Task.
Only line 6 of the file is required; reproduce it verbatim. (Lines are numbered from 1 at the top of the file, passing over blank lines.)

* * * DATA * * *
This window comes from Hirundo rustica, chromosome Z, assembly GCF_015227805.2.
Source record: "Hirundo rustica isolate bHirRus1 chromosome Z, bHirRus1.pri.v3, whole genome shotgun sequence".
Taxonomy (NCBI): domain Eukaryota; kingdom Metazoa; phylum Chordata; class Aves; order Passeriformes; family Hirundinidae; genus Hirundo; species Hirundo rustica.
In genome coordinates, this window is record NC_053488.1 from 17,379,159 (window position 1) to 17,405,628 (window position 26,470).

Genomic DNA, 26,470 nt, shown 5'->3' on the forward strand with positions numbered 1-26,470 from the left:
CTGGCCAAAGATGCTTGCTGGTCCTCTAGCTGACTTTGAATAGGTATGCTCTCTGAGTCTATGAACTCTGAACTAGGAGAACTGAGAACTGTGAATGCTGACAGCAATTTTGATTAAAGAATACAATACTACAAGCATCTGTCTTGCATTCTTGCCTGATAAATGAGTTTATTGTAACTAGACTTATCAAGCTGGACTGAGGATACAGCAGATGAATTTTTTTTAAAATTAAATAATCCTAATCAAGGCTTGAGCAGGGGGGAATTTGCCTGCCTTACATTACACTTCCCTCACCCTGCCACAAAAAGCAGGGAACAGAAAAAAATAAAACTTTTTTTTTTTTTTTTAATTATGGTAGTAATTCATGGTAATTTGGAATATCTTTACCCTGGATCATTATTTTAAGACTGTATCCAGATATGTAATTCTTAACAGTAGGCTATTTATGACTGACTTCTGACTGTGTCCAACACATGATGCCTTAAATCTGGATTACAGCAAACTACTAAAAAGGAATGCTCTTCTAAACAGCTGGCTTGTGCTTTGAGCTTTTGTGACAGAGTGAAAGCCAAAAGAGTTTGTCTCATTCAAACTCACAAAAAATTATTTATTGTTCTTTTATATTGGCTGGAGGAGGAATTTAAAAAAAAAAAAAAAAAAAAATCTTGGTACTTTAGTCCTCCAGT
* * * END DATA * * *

CTGGCCAAAGATGCTTGCTGGTCCTCTAGCTGACTTTGAATAGGTATGCTCTCTGAGTCTATGAACTCTGAACTAGGAGAACTGAGAACTGTGAATGCTGACAGCAATTTTGATTAAAGAATACAATACTACAAGCATCTGTCTTGCATTCTTGCCTGATAAATGAGTTTATTGTAACTAGACTTATCAAGCTGGACTGAGGATACAGCAGATGAATTTTTTTTAAAATTAAATAATCCTAATCAAGGCTTGAGCAGGGGGGAATTTGCCTGCCTTACATTACACTTCCCTCACCCTGCCACAAAAAGCAGGGAACAGAAAAAAATAAAACTTTTTTTTTTTTTTTTAATTATGGTAGTAATTCATGGTAATTTGGAATATCTTTACCCTGGATCATTATTTTAAGACTGTATCCAGATATGTAATTCTTAACAGTAGGCTATTTATGACTGACTTCTGACTGTGTCCAACACATGATGCCTTAAATCTGGATTACAGCAAACTACTAAAAAGGAATGCTCTTCTAAACAGCTGGCTTGTGCTTTGAGCTTTTGTGACAGAGTGAAAGCCAAAAGAGTTTGTCTCATTCAAACTCACAAAAAATTATTTATTGTTCTTTTATATTGGCTGGAGGAGGAATTTAAAAAAAAAAAAAAAAAAAAATCTTGGTACTTTAGTCCTCCAGT